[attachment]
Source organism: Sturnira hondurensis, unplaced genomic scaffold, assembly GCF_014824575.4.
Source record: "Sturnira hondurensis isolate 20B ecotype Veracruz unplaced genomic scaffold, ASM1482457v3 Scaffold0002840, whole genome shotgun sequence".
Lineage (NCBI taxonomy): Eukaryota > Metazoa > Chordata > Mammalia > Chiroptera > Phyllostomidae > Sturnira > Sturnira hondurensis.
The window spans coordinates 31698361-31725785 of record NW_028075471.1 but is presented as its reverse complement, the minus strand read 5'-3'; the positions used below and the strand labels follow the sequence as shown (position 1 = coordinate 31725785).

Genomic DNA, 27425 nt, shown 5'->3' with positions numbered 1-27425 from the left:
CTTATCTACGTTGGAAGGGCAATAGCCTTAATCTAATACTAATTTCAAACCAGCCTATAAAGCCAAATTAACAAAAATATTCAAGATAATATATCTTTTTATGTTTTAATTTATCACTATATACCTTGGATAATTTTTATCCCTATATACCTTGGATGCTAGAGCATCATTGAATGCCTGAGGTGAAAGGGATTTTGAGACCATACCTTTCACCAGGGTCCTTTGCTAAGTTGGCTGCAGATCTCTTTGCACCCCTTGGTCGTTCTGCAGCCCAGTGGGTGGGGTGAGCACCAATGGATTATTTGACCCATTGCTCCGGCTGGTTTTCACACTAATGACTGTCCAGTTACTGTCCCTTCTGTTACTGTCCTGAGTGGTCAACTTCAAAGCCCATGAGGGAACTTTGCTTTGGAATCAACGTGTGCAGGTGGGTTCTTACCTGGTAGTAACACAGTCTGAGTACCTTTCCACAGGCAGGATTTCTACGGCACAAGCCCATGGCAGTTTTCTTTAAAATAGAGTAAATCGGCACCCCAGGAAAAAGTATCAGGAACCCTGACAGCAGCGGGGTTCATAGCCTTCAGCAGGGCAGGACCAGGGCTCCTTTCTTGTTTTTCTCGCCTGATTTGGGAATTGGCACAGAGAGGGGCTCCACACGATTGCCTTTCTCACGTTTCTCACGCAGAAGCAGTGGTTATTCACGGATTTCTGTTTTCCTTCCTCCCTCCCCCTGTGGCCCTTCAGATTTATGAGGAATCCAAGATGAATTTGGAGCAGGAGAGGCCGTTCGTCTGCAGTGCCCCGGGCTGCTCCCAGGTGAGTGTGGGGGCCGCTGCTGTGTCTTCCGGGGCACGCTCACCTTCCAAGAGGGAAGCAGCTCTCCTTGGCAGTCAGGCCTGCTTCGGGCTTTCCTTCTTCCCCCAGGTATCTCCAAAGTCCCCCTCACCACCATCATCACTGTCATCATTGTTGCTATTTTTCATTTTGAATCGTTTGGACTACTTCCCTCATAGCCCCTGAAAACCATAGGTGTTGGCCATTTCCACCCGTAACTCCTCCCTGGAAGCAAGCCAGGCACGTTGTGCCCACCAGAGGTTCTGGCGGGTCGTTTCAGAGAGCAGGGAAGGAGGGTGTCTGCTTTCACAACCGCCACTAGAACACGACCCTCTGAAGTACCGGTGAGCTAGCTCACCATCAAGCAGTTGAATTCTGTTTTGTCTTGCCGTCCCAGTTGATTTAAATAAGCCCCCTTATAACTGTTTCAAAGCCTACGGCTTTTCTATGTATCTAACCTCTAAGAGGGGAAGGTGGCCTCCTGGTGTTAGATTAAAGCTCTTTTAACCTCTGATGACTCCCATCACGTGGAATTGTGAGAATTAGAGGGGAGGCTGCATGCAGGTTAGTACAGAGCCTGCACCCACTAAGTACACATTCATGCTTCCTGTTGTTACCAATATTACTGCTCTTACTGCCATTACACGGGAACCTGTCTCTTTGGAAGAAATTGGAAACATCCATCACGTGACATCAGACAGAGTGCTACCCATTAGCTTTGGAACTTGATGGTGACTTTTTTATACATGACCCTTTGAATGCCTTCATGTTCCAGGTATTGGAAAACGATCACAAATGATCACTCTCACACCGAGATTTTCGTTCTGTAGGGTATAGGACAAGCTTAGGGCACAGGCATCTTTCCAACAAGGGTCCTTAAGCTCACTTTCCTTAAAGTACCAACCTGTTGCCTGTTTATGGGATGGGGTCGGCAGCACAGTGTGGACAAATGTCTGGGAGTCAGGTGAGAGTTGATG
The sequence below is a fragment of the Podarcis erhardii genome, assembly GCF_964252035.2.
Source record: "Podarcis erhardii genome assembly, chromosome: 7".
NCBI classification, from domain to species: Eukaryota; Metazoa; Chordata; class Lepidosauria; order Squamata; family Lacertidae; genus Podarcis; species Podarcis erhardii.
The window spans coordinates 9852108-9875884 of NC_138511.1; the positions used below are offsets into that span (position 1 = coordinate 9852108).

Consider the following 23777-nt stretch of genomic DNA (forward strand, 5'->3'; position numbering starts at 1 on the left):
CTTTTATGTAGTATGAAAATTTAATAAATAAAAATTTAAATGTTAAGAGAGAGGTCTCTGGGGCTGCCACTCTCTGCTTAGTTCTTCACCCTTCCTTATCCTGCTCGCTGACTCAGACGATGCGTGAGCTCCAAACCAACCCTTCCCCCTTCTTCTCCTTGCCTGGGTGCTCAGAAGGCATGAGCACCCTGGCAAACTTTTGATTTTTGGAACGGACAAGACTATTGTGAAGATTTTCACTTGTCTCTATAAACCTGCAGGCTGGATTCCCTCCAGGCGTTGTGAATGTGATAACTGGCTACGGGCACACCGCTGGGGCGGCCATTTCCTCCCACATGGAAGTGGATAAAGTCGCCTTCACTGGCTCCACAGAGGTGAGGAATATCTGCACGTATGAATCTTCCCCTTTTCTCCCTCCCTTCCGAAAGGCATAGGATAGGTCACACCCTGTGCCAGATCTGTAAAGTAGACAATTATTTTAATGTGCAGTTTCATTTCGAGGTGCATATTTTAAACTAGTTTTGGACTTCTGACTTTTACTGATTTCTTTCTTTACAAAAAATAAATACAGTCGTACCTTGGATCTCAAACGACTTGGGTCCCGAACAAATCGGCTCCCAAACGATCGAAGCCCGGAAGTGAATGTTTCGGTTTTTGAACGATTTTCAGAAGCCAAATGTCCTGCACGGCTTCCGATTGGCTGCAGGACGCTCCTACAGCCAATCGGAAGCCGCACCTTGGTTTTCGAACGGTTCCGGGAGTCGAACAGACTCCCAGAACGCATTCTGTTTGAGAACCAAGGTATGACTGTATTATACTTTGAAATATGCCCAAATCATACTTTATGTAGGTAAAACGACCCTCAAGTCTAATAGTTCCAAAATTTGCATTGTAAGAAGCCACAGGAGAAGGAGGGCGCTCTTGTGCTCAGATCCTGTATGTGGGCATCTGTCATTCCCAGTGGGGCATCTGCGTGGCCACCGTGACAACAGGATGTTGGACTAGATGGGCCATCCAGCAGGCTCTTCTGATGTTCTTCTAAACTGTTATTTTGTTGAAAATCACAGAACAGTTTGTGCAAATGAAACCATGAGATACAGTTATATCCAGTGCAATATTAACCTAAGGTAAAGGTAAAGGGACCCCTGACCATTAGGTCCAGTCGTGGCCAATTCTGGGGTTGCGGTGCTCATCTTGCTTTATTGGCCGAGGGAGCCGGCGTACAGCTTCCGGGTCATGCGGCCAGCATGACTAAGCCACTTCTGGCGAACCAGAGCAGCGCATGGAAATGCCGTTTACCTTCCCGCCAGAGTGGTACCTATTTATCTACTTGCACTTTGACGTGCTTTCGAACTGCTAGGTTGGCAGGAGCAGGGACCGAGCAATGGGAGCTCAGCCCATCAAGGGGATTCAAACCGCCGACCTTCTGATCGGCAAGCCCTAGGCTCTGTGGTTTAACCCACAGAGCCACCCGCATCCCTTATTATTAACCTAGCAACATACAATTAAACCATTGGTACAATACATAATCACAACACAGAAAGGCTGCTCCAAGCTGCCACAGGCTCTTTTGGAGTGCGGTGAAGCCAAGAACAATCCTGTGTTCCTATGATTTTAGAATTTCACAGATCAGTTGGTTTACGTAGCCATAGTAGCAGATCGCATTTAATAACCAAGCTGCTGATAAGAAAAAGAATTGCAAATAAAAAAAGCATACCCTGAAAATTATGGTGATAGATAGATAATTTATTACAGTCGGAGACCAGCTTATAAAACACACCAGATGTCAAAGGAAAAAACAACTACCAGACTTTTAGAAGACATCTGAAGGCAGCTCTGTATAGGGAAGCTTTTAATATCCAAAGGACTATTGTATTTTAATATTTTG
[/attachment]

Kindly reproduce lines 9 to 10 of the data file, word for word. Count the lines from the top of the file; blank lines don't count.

NCBI classification, from domain to species: Eukaryota; Metazoa; Chordata; class Lepidosauria; order Squamata; family Lacertidae; genus Podarcis; species Podarcis erhardii.
The window spans coordinates 9852108-9875884 of NC_138511.1; the positions used below are offsets into that span (position 1 = coordinate 9852108).